What is the Yield to Maturity (YTM)?
Yield to Maturity (YTM) – otherwise referred to as redemption or book yield – is the speculative rate of return or interest rate of a fixed-rate security, such as a bond. The YTM is based on the belief or understanding that an investor purchases the security at the current market price and holds it until the security has matured (reached its full value), and that all interest and coupon payments are made in a timely fashion.
How YTM is Calculated
YTM is typically expressed as an annual percentage rate (APR). It is determined through the use of the following formula:
- C – Interest/coupon payment
- FV – Face value of the security
- PV – Present value/price of the security
- t – How many years it takes the security to reach maturity
The formula’s purpose is to determine the yield of a bond (or other fixed-asset security) according to its most recent market price. The YTM calculation is structured to show – based on compounding – the effective yield a security should have once it reaches maturity. It is different from simple yield, which determines the yield a security should have upon maturity, but is based on dividends and not compounded interest.
It’s important to understand that the formula above is only useful for an approximated YTM. In order to calculate the true YTM, an analyst or investor must use the trial and error method. This is done by using a variety of rates that are substituted into the current value slot of the formula. The true YTM is determined once the price matches that of the security’s actual current market price.
Alternatively, this process can be sped up by utilizing the SOLVER function in Excel, which determines a value based on conditions that can be set. This means that an analyst can set the present value (price) of the security and solve for the YTM which acts as the interest rate for the PV calculation.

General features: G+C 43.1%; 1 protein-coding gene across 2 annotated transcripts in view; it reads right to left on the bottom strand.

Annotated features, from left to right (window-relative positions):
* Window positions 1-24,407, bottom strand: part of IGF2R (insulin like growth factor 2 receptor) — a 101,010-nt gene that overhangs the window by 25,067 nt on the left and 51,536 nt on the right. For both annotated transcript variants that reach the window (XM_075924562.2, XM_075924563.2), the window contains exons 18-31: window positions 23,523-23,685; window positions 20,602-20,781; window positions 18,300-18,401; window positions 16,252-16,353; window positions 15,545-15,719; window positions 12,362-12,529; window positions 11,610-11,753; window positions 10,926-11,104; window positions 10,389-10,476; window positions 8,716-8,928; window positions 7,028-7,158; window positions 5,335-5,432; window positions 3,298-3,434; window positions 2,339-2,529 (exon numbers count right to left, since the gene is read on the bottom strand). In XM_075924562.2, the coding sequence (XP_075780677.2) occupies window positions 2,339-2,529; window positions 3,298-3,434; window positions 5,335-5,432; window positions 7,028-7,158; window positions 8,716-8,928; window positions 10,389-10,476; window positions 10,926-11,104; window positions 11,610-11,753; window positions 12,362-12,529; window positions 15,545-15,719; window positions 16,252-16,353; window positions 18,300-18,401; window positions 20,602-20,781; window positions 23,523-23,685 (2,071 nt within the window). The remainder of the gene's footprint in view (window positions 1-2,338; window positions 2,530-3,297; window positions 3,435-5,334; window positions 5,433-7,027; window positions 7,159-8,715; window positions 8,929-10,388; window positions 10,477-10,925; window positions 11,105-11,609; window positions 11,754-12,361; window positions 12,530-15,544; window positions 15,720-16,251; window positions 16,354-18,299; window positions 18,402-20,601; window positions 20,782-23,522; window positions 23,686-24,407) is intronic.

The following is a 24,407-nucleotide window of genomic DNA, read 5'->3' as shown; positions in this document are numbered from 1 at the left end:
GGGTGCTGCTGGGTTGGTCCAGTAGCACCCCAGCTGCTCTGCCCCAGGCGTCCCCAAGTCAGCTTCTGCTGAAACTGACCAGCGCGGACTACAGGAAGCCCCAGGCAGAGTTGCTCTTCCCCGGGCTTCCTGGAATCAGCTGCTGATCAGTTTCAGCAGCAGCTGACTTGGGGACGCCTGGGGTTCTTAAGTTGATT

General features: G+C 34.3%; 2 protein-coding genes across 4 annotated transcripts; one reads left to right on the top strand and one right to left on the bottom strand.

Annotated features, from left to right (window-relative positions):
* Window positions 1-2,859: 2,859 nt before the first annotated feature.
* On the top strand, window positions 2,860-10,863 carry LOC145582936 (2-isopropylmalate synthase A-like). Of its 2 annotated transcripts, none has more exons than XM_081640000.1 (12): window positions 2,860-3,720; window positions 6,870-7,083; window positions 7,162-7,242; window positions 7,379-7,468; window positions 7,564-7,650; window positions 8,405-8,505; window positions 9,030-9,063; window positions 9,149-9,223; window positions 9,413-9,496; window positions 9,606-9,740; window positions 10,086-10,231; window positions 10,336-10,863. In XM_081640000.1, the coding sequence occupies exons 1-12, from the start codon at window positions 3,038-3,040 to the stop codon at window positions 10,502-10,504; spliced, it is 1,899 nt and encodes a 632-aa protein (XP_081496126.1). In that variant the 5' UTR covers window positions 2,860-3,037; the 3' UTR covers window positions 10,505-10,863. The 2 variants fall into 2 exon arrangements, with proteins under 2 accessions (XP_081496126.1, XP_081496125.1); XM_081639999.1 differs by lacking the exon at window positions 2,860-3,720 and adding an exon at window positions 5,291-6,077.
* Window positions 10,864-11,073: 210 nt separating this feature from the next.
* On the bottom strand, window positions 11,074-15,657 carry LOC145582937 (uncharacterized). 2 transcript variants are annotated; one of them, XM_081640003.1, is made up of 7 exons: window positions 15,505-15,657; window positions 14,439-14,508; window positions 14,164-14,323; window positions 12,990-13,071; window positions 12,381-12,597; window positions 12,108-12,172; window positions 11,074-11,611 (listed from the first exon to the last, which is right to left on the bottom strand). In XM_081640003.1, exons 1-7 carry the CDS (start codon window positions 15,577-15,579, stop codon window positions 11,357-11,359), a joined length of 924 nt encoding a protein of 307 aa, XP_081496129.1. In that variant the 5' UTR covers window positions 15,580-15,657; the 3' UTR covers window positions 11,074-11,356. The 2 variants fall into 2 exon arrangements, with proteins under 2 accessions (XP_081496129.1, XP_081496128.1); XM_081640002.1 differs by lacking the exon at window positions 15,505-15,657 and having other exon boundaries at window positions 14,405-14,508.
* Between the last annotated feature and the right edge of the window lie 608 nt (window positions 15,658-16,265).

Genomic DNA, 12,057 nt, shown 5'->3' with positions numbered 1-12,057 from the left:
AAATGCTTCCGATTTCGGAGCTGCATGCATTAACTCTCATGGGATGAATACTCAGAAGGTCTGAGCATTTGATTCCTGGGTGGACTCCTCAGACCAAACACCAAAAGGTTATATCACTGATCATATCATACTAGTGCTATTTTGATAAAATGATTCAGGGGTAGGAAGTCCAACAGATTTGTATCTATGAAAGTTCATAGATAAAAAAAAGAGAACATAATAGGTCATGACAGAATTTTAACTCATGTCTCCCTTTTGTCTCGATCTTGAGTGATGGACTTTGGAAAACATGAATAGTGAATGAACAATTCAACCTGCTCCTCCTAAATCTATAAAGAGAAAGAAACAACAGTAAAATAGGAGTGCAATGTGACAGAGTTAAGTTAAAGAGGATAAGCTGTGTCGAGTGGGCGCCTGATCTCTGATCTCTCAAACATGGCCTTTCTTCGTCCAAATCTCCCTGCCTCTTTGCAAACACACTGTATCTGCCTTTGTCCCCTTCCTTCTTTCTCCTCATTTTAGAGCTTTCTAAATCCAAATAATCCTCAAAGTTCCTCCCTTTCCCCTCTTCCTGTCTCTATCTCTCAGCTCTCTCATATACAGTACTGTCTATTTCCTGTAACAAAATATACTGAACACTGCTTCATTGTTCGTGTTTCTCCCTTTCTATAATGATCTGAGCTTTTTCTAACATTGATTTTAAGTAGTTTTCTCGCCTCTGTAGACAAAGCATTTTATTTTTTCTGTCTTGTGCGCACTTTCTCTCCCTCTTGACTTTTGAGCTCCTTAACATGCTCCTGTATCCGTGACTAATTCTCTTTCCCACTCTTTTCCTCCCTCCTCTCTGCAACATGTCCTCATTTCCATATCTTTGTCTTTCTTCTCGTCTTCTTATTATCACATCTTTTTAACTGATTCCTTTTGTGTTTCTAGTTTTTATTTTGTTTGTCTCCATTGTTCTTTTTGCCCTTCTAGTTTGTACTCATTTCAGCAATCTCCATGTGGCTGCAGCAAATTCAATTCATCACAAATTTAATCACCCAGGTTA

Learn more about how to use SOLVER with CFI’s free Excel Modeling Fundamentals Course!
Example of a YTM Calculation
To get a better understanding of the YTM formula and how it works, let’s look at an example.
Assume that there is a bond on the market priced at $850 and that the bond comes with a face value of $1,000 (a fairly common face value for bonds). On this bond, yearly coupons are $150. The coupon rate for the bond is 15% and the bond will reach maturity in 7 years.
The formula for determining approximate YTM would look like below:
The approximated YTM on the bond is 18.53%.
Importance of Yield to Maturity
The primary importance of yield to maturity is the fact that it enables investors to draw comparisons between different securities and the returns they can expect from each. It is critical for determining which securities to add to their portfolios.
Yield to maturity is also useful as it also allows the investors to gain some understanding of how changes in market conditions might affect their portfolio because when securities drop in price, yields rise, and vice versa.
Thank you for reading CFI’s guide to Yield to Maturity. If you are looking to learn more about fixed income securities, check out some of the CFI resources below!